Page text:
Finch Technologies Interview: Bringing 6DoF Control to Everyone

VRFocus sat down with Finch Technologies' CEO Gary Yamamoto.

Over the course of CES 2019 VRFocus saw some interesting and awesome technology for both virtual reality (VR) and augmented reality (AR) use. One company demonstrating a rather unique controller system was Finch Technologies, with its FinchShift controllers and FinchTrackers. So naturally, VRFocus had to sit down with CEO and Co-founder of the company Gary Yamamoto to find out more.

FinchShift

The whole purpose of FinchShift is to bring six degrees-of-freedom control (6DoF) to a wide variety of platforms, not just VR. The system has been designed to allow pure 360-degree, room-scale freedom with just a pair of controllers and a pair of armband mounted FinchTrackers, whether you’re using a basic Samsung Gear VR or headset slightly more high tech like HTC Vive Focus.

In VRFocus’ hands-on preview from last week we wrote: “From what VRFocus saw of FinchShift and the FinchTrackers, it looks to be one of the best systems yet to provide out-of-the-box room-scale control for a wide variety of VR and non-VR systems.”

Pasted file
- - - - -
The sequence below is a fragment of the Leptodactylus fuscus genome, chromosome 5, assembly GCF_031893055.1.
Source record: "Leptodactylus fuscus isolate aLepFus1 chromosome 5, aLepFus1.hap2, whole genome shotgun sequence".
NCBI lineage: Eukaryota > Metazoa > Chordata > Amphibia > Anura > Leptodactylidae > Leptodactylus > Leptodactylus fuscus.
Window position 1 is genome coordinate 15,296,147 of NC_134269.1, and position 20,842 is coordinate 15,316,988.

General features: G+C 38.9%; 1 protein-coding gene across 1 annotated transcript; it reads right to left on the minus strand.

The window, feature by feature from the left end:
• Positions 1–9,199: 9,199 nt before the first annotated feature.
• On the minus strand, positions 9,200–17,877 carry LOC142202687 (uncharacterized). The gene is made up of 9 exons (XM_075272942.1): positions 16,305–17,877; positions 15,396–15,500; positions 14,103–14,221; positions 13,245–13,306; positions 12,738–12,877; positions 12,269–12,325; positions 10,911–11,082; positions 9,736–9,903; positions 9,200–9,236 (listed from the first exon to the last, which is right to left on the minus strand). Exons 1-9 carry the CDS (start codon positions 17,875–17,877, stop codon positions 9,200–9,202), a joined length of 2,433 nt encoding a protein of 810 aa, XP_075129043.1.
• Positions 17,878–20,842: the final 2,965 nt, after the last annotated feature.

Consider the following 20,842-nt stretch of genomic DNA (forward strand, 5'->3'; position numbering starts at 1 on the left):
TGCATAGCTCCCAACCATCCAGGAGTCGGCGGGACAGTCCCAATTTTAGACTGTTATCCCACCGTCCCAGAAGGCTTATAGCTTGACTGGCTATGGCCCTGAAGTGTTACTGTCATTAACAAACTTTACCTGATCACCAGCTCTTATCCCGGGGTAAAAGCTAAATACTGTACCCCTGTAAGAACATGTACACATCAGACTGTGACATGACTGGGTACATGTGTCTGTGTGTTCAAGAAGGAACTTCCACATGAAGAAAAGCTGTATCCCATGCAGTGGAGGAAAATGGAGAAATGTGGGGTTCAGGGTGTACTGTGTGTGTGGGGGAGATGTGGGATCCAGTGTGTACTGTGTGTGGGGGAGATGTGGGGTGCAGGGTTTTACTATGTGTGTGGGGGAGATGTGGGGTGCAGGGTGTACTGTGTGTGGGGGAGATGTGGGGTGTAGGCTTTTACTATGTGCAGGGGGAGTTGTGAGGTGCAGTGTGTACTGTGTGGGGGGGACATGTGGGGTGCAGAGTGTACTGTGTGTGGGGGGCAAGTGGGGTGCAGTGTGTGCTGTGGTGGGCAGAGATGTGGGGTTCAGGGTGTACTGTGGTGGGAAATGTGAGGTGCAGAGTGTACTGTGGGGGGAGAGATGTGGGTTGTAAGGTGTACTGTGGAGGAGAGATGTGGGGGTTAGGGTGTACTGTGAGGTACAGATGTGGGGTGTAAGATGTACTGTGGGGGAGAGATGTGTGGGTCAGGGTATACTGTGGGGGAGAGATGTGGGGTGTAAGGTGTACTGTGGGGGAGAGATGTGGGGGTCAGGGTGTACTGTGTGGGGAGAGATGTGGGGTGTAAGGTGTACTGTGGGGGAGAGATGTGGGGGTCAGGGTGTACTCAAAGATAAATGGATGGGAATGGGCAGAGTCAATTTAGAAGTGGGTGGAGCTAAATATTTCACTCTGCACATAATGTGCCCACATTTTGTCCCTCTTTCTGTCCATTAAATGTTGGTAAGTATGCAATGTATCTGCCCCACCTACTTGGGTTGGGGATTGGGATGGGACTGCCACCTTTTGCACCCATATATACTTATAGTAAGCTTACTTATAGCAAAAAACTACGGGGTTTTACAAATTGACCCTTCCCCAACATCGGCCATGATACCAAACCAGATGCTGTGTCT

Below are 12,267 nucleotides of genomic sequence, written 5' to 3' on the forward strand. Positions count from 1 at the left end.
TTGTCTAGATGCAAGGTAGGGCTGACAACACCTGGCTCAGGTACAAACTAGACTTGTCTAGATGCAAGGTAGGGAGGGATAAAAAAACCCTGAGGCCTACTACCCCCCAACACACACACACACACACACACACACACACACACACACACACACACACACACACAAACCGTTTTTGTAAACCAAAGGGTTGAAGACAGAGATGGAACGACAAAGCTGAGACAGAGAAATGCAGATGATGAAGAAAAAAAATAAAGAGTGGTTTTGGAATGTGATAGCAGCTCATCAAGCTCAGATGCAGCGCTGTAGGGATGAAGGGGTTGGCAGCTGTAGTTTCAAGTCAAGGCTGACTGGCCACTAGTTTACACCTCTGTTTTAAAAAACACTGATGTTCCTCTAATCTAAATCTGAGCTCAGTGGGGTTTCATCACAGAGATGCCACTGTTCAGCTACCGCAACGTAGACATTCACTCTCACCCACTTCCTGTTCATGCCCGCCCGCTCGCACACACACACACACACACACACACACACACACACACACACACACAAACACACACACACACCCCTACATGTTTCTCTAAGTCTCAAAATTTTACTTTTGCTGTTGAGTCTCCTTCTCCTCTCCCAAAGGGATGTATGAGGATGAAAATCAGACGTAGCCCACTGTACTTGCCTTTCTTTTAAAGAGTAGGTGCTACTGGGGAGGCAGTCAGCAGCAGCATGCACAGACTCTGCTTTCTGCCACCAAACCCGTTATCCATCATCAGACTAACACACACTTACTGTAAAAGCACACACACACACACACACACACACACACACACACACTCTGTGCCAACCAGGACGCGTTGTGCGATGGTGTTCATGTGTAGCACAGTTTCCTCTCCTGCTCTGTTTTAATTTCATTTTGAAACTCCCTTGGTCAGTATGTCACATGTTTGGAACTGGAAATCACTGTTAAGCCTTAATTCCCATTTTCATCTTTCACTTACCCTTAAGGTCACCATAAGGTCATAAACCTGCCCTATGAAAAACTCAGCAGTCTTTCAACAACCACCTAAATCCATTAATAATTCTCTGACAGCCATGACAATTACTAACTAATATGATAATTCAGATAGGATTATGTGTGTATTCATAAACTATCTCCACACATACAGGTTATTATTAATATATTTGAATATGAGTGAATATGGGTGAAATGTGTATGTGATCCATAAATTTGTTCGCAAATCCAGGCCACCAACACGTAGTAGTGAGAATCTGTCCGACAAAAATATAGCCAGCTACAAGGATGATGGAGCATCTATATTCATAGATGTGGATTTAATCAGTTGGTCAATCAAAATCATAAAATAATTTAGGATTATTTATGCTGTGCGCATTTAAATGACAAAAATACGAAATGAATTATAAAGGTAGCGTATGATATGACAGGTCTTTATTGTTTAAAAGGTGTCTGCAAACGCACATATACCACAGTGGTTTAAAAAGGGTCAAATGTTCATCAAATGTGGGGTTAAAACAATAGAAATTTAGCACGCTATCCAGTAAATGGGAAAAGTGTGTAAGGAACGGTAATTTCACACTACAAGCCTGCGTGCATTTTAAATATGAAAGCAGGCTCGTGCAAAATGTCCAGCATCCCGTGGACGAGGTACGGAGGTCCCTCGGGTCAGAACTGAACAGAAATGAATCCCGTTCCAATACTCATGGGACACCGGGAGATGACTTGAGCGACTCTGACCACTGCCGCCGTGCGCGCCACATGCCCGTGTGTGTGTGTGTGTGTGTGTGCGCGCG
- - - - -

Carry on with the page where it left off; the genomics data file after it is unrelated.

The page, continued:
Yamamoto explains that thanks to a combination of the FinchShift hardware and software the company developed, its able to accurately model a person’s entire upper body, to track it real-time in VR, all from four data points. In the future Finch Technologies plans to release a skeletal model for the lower body, all users would need are additional Finch Trackers.

FinchShift

He goes on to explain the different use cases wireless 6DoF controllers are suitable for, mentioning, in particular, the healthcare space for training purposes. This is one of the reasons why the FinchShift controllers have those additional lights on them, allowing headsets with cameras to perform even finer calibrations when setting up, for such tasks as simulating surgery.

Currently, the FinchShift controllers aren’t quite ready for widespread consumer rollout. You can order them from the Finch Technologies website for $249 – which includes the two FinchShift controllers and two FinchTrackers – but they’re more geared towards developer at the moment as the system does come supplied with the software development kit (SDK).

Check out the full interview with Yamamoto below, and for further updates on FinchShift, keep reading VRFocus.

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